More likely your plants are declining because of an environmental factor. If yours is a newly established landscape your plants may have been planted improperly. Perhaps they were overfertilized at planting, or they are being watered incorrectly. Is the soil poorly drained? The symptoms described could all be linked to saturated ground. Diseases may be the culprit, but they are likely to be a variety of different ones that find the environmental conditions, such as too much shade or too much moisture, to their liking.
Plant health diagnosis is detective work. It may require professional assistance. Most county extension offices are now set up to do long-distance diagnostics-meaning that digital photographs can be sent by e-mail to a pathologist who in turn can provide answers and advice over the phone or in a reply e-mail.
Question: I want to plant a Japanese maple and assorted shrubs where the water lines for my pool are buried. They are two to three feet underground. Are the plants’ roots going to invade or rupture these lines?
Answer: Water lines, when properly jointed and watertight, will not be invaded by plant roots. Note the qualification "when properly jointed and watertight." Even if they are intact now, they may not be sometime in the future. For instance, drought may cause the soil to shrink, creating breaks and leaks in the lines. Clay-based soils are very prone to this, whereas sand-based ones are less so.
Common sense dictates that there will probably come a day when you will need to dig up those pipes anyway. If you can plant in such a way that the tree and shrubs do not sit directly over the lines, so that you could dig down to the pipes without disturbing the plants, you should do so. If you think your pipes may spring leaks, you probably shouldn’t plant close to them at all.
Information and maps of soil types state by state can be obtained through the Natural Resource Conservation Agency
Question: I fell for the frilly black foliage of Sambucus nigra ‘Black Lace’, and purchased two of these elderberry shrubs last year. They went from frilly to fried by the end of the summer, though they did begin to put leaves out in the fall. What did I do wrong?
Answer: The new elderberries on the market are very seductive. Reading about them makes one drool, as do the fabulous photographs. Information on their foibles is less visible.
There are several species of elderberry. The cultivar ‘Black Lace’ is Sambucus nigra, of European origin, and best suited to cooler regions. Our Native American elder, S. Canadensis, tolerates even hot summers.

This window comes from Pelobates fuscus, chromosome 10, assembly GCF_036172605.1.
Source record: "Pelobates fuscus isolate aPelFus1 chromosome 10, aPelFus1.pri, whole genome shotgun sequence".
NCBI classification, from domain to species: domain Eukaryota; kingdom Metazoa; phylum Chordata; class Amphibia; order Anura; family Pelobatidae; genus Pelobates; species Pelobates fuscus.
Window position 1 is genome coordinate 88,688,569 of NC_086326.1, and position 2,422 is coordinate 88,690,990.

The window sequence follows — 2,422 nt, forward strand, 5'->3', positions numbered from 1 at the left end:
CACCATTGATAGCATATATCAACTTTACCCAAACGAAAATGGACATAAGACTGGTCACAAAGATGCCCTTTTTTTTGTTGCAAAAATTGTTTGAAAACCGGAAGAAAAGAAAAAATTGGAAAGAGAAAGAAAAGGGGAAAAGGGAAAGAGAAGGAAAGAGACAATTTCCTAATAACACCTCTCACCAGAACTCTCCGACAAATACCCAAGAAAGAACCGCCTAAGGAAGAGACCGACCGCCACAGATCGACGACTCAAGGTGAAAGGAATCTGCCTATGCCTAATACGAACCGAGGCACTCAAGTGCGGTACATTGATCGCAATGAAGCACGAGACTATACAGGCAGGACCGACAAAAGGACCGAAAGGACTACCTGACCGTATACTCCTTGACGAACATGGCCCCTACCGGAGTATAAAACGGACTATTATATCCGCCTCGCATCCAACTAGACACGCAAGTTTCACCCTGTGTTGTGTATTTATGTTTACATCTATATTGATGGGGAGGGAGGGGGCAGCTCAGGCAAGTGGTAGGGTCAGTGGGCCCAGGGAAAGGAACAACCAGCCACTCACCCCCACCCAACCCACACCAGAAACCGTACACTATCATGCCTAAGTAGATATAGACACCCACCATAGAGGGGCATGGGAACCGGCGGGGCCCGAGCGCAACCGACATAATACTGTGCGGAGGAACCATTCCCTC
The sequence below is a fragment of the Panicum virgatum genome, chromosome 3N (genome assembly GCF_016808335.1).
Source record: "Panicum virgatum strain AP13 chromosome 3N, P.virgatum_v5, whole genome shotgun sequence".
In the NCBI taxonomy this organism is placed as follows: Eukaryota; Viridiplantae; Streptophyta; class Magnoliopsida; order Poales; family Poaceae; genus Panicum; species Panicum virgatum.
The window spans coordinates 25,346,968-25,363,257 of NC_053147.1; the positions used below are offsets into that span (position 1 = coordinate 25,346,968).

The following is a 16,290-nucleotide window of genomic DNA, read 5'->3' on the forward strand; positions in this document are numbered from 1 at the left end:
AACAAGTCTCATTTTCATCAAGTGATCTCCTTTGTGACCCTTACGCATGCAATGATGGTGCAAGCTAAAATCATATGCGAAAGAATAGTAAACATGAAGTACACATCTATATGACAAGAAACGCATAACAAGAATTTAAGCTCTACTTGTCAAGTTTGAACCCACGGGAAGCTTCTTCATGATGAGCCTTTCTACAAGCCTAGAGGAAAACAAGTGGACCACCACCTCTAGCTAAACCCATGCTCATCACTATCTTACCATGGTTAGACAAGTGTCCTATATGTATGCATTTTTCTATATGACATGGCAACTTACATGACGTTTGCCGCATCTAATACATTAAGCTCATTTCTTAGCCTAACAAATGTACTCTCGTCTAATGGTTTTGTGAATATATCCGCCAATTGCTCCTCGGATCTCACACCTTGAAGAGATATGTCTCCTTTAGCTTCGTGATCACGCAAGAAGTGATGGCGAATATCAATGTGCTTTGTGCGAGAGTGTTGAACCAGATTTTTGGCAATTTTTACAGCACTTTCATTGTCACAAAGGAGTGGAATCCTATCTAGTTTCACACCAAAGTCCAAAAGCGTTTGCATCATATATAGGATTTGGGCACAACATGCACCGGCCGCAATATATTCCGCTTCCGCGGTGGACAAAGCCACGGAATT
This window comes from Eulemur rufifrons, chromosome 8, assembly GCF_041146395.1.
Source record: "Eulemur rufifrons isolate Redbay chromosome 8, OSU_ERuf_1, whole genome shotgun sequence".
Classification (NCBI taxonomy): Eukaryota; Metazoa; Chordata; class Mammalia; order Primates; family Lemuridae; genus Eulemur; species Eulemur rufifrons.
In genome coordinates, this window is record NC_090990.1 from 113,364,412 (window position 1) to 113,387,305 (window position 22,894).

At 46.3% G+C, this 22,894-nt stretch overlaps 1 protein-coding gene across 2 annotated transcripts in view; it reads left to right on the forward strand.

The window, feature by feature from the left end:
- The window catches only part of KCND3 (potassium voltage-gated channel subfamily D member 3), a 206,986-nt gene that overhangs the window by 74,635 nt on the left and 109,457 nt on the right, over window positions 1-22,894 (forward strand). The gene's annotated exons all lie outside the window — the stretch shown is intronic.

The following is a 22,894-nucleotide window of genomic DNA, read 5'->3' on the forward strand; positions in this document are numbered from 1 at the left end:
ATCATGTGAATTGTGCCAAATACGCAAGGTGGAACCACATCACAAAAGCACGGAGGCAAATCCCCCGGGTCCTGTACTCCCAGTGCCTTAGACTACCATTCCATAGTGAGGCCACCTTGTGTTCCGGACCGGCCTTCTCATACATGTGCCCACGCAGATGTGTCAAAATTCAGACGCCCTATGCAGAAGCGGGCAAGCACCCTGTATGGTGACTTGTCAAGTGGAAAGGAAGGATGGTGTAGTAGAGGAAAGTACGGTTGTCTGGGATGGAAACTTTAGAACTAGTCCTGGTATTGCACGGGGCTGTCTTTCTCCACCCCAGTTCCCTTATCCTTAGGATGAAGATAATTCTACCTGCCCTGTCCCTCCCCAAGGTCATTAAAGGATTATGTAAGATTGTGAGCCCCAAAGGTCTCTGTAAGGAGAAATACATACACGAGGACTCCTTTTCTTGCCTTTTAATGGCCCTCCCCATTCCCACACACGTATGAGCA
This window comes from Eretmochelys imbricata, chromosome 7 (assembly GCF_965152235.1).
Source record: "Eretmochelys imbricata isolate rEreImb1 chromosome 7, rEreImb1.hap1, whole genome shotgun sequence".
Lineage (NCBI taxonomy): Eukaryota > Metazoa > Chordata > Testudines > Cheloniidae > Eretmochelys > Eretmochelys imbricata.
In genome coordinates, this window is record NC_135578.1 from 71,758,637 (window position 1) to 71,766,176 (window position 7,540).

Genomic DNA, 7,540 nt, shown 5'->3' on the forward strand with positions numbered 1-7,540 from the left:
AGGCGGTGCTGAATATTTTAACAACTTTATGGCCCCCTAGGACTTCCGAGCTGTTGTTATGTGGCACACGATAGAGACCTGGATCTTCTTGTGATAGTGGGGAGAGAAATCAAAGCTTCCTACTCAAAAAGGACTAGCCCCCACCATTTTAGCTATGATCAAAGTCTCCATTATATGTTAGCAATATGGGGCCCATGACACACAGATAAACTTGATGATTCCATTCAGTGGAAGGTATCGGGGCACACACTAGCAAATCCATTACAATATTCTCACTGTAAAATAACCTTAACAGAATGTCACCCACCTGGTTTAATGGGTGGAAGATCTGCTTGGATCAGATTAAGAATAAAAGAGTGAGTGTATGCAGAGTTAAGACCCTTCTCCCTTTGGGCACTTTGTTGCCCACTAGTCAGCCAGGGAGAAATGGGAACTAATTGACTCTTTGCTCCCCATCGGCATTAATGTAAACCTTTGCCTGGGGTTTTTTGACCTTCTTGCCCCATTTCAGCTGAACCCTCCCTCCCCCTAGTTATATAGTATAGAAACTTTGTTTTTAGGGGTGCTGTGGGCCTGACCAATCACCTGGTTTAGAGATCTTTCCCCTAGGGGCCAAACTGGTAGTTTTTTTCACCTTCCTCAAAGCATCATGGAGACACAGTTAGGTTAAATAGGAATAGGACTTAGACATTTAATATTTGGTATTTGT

Proper siting is especially important with these plants. In the wild, elderberries are usually found at the edge of streams or in rich bottomland and often grow in partial shade. Though the plant tag may claim that this cultivar can be grown in full sun and will tolerate drought once established, such conditions are less than ideal-especially in your climate. Elderberries dislike the dry, windy sites and poor soils with which many Oklahoma gardeners must contend. For best performance, give them moist, humus-rich sites and even some afternoon shade. Too much shade, however, will cause a loss of the purple leaf color.
Sambucus nigra also has a different growth habit than our American elder, which is a multistemmed suckering shrub. In S. nigra, plants are usually single stemmed. They may need repeated pinching in the first year to develop into a fuller shrub.
You also may wish to check the leaves closely if you see them beginning to lose vigor in the future. According to gardeners at the Missouri Botanical Garden in St. Louis, this plant can suffer from both spider mite and powdery mildew. An early diagnosis and prompt treatment may save your black frills.
For spider mites, you can use Floramite, Forbid, Avid, horticultural oil, or insecticidal soap. A cooler site and plentiful water may prevent spider mites from getting established. It also helps if you wash the dust off the plants periodically during hot, dry periods.
For powdery mildew, neem oil or horticultural oil can provide relief, as can sulfur during cool weather. Or turn to the fungicide myclobutanil (Immunox) or chlorothalonil. Better light and air circulation will reduce the incidence of powdery mildew. Since this European elderberry dislikes excess sun and wind, you may discover that it is a challenge finding the perfect location.